The Old, Faded Blue Mailbox

As my regular readers know all too well by now; every morning begins with a brisk walk in the pleasant company of Xena, my Catahoula-Plott Hound mix.  During the weekdays, the excursion is abbreviated; much to Xena’s disdain, I still work for a living.  That means rushing back home, showering, tossing on business attire, packing a lunch, and making my daily one-way 60-mile commute.  Regardless of my canine soul-sister’s strong feelings; it keeps her well stocked in kibble and treats!

On the weekends, we are able to get a later start on our trot and the duration of our journey is always longer and at a more leisurely pace.  There is a nearby park, of massive size, where Saturday and Sunday mornings are spent in pursuit of doggie treasures buried under the grass.  I try not to think of all the things that my four-legged vacuum cleaner has consumed over the years.  Most of the time I can pull her away before she ingests Lord-knows-what; but then again, she has the quickest mouth in Colorado!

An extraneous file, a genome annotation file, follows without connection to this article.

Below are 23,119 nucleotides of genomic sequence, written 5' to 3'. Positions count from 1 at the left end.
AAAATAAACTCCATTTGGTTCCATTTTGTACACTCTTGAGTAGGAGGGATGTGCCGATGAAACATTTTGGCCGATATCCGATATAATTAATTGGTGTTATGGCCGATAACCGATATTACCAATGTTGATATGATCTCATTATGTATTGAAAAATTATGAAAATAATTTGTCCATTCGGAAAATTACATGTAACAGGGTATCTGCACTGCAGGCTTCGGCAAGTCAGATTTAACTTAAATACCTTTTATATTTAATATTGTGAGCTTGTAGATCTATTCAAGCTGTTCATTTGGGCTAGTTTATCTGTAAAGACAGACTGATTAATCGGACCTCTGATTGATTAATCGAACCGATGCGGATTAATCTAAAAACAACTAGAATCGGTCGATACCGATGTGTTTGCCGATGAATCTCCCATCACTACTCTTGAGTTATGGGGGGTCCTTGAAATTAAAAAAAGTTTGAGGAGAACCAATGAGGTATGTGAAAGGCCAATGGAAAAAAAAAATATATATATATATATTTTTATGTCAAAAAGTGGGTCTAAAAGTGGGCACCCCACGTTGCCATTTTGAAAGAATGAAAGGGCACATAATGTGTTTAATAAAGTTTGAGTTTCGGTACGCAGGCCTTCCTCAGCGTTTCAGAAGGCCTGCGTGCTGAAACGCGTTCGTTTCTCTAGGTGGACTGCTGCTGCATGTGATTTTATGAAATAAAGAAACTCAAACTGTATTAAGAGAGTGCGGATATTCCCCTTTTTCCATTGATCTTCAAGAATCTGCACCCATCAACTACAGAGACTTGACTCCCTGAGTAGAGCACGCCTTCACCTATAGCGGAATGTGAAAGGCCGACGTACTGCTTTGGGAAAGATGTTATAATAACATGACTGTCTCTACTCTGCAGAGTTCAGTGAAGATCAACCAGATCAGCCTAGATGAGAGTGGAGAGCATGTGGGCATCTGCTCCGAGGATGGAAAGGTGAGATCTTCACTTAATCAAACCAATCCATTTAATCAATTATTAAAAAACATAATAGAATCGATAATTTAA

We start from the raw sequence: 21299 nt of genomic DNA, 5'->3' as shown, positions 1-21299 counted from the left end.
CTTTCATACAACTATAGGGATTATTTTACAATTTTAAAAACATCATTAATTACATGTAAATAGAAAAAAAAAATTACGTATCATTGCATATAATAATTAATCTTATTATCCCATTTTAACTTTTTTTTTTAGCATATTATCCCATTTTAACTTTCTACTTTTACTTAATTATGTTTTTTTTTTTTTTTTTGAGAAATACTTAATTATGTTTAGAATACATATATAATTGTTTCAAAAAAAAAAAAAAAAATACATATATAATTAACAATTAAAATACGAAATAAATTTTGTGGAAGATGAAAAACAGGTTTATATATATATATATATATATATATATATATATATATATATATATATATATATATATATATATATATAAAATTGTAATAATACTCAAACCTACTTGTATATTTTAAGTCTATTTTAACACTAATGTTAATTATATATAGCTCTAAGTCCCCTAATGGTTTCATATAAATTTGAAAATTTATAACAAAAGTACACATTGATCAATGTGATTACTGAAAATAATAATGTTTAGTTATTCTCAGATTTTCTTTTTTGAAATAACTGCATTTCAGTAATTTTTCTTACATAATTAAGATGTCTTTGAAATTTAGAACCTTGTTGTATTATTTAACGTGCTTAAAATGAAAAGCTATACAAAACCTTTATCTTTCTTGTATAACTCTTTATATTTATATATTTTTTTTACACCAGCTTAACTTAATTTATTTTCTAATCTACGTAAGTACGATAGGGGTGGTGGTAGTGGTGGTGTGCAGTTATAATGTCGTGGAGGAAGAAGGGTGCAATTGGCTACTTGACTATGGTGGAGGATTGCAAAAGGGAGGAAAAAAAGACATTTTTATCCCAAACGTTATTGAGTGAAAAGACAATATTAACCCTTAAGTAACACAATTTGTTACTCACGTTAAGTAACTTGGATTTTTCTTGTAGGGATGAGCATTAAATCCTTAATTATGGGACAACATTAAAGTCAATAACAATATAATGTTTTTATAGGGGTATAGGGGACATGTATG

Last weekend we were enjoying unusually warm autumn weather for our part of the country.  The sun was palely shining down upon us and there was a cool breeze coming in from the northwest.  It was one of those days where a well-worn sweatshirt was in order as the uniform of the day.  Xena scampered across the crisp red leaves littering the walking path, as crisp crunching sound coming out from under her massive paws; and I reminisced of days when I threw myself at piles of leaves with wild abandon.

My loyal hound was sniffing away at a patch of weeds in an undeveloped lot.  She seemed to be catching up on the latest messages left behind by her fellow dogs.  I snickered as the thought of her receiving “pee-mail” from all of the other canines that had passed through this otherwise empty field.  As Xena went about her business, including leaving behind her own responses to messages; an object appearing in the corner of my eye caught my attention.